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Quantum Catastrophe

Brain Drill

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Album Review

As a rule, you won't hear folks who aren't into death metal using terms like "chops," "technical prowess," and "virtuosity" in connection with death metal or any other type of extreme metal. Death metal is very much an acquired taste, and those who don't care for it probably aren't going to be looking for the parallels between what a technical death metal/math metal band like Brain Drill does and what hard rock shredders like Joe Satriani, Steve Vai, and Mads Eriksen do. In fact, some Satriani, Vai, and Eriksen fans would no doubt find any comparisons at all insulting. But the fact is that despite the obvious stylistic differences, Brain Drill do have one thing in common with the Satriani/Vai/Eriksen school of hard rock shredding as well as with some jazz fusion and hard bop — and that is an obsession with chops. Shredding galore occurs on Quantum Catastrophe, an ultra-technical effort that thrives on chops for the sake of chops, speed for the sake of speed, and brutality for the sake of brutality. Clearly, Satriani and Vai (or a jazz fusion guitarist like Scott Henderson) are a lot more musical than Brain Drill, whose Quantum Catastrophe isn't the least bit melodic. But in its own vicious, bombastic, skullcrushing way, this 2010 release is a celebration of virtuosity. The tunes on this chopsfest of an album wouldn't be as difficult to play as John Coltrane's "Giant Steps" — the very demanding standard that experienced jazz musicians use to scare the living daylights out of not-so-experienced jazz musicians — but even so, Brain Drill's members wouldn't be able to pull off material this technical if they hadn't spent a lot of time in the shed. The chops-for-the-sake-of-chops approach that prevails on Quantum Catastrophe has its limitations, but it still makes for an exhilarating listen — assuming one has a taste for technical death metal.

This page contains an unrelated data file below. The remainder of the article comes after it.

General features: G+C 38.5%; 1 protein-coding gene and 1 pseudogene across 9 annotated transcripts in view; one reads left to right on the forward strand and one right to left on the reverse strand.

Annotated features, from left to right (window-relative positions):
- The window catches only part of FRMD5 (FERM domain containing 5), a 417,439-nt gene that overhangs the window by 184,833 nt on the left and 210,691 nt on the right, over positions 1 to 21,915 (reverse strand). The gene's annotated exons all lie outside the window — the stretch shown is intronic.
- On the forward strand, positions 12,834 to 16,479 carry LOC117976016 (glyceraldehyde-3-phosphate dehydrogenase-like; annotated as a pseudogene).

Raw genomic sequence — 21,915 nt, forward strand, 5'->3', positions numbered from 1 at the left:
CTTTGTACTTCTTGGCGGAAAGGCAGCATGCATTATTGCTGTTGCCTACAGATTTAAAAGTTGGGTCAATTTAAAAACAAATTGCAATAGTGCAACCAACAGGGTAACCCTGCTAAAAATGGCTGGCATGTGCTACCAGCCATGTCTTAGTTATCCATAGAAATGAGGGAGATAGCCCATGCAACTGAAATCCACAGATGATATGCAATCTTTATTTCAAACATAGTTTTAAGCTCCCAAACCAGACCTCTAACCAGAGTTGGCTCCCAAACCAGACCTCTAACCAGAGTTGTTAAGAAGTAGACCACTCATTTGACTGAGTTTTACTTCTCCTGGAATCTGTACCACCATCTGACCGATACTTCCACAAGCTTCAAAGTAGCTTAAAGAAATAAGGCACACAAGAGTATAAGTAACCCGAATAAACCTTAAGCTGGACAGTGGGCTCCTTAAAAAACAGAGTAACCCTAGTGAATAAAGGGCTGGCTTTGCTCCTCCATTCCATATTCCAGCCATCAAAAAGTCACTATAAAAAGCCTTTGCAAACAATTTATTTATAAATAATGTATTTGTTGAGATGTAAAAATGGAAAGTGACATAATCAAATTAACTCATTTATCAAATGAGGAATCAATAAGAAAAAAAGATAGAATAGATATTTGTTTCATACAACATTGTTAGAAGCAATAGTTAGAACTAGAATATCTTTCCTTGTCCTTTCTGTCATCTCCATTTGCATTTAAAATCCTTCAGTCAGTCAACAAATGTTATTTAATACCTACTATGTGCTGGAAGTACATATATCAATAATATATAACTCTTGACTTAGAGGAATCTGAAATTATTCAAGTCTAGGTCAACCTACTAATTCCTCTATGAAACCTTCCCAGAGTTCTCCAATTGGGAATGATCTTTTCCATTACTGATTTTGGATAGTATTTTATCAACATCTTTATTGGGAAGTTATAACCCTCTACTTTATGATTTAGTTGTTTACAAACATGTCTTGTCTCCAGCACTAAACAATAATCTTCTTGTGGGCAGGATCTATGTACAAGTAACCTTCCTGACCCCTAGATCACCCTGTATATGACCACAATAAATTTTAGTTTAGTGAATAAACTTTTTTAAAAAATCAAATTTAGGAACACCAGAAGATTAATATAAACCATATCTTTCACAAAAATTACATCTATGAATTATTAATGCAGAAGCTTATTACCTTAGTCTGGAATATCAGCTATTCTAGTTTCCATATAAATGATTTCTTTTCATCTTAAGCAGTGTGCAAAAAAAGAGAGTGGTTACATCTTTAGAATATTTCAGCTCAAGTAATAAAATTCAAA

Biography

Genre: Rock

Years Active: '00s, '10s

The crushing, out-of-control sound of death metal's Brain Drill was born when guitarist Dylan Ruskin left his post in the band Burn at the Stake during the summer of 2005. He soon hooked up with one of the fastest drummers he had ever seen, Marco Pitruzzella, who had spent time in Vile, Vital Remains, and many other bands on the extreme edge of metal. Vocalist Steve Rathjen joined the band for some demo recording before former Dead Syndicate singer Andre Cornejo replaced him. Former Vile member Jef...
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Quantum Catastrophe, Brain Drill
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